• Between 70-90% of individuals exposed to TB will not develop the infection.

  • The reasons for this are unclear. However, in view of the known risk factors for infection, people who inhale bacilli but do not develop an infection may:

  • inhale too few organisms to cause infection

  • have sufficient immunity to prevent an infection becoming established

  • Any factor associated with impaired immunity, such as extremes of age, malnutrition and HIV/AIDS will increase the risk of developing infection.


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Pathogenesis 2 South East Asia and this region accounts for 33% of incident cases globally.

What happens following inhalation of M. tuberculosis?Outcome 2: Infection with formation of a primary complex

Following inhalation, tubercle bacilli settle in the alveoli and result in local inflammation in the lung parenchyma. This “primary focus” usually occurs in the upper lobes in adults but may occur in any of the lung lobes in children. More than one focus may occur in the same patient.

The organisms then spread via the local lymphatics to the nearest hilar lymph nodes, which may then enlarge.

The primary focus and the enlarged regional lymph nodes form the “primary complex” or “Ghon complex”.

What happens next depends on the size of the infecting dose and the resistance of the host. Most commonly, the primary focus is “walled-off” by the immune system and lies dormant– “latent TB”. The infection may be reactivated years later if the immune system of the host becomes weakened.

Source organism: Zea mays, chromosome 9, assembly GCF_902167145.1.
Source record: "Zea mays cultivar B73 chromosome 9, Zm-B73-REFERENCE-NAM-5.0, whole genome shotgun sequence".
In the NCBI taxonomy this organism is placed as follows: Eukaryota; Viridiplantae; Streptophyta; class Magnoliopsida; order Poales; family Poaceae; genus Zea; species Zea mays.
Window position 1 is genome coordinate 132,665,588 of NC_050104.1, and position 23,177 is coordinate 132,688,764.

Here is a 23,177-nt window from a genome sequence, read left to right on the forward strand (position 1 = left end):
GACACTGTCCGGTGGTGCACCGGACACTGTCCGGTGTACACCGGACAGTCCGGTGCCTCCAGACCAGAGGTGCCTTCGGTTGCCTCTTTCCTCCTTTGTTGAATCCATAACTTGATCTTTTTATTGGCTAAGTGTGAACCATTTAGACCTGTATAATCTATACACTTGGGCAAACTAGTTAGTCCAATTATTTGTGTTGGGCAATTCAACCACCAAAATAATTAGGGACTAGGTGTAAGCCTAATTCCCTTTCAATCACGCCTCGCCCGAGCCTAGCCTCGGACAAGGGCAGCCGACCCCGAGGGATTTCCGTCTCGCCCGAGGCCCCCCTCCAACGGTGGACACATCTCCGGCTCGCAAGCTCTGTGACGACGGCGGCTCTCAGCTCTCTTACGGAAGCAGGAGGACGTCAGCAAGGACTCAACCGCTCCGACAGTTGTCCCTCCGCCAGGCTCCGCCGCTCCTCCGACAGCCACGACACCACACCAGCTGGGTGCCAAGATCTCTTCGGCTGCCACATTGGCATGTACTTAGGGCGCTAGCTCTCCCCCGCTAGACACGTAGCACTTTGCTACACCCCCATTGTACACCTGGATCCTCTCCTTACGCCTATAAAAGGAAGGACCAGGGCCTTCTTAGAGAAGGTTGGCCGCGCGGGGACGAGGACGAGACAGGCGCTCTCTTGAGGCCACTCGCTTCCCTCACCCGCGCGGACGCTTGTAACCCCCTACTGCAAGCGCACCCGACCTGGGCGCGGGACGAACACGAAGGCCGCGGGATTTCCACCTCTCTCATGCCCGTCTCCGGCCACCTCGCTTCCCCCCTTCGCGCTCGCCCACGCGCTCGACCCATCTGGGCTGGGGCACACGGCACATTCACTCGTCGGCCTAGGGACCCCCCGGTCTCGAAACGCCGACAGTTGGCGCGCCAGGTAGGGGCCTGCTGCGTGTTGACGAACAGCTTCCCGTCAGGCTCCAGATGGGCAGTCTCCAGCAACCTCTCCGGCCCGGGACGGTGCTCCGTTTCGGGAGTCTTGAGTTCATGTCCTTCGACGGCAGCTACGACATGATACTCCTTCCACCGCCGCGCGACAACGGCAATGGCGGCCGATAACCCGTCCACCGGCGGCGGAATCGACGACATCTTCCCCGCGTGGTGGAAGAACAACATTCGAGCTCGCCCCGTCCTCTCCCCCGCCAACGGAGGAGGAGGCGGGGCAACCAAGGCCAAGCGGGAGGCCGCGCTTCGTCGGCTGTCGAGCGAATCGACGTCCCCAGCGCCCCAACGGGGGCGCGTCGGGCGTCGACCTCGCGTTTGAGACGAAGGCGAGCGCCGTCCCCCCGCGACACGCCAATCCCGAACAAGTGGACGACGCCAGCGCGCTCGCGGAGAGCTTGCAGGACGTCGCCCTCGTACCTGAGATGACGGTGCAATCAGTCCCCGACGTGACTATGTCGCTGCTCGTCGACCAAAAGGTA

Primary focus successfully contained by the host immune system

The person is infected but does not have TB disease and cannot spread TB. However,an immune responseto M. tuberculosis will have developed – and can be demonstrated by a positive Mantoux test (see later).


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If the primary focus is not contained, lung disease may develop in several ways:

The primary focus enlarges and undergoes central necrosis to form a cavity

The infection can spread locally and result in tuberculous bronchopneumonia

Marked swelling of the mediastinal lymph nodes may compress large bronchi and result in lobar collapse

The enlarged lymph node may act like a one-way valve causing hyperinflation of a lung or lobe

The adjacent pleura can become infiltrated by M. tuberculosis resulting in a hypersensitivity reaction characterised by granulomas composed mainly of lymphocytes

Pleural infiltration may result in a pleural effusion which is rich in lymphocytes – a useful pointer to the diagnosis when pleural fluid is aspirated and analysed

Long term complications of the damage to lung tissue include emphysema and bronchiectasis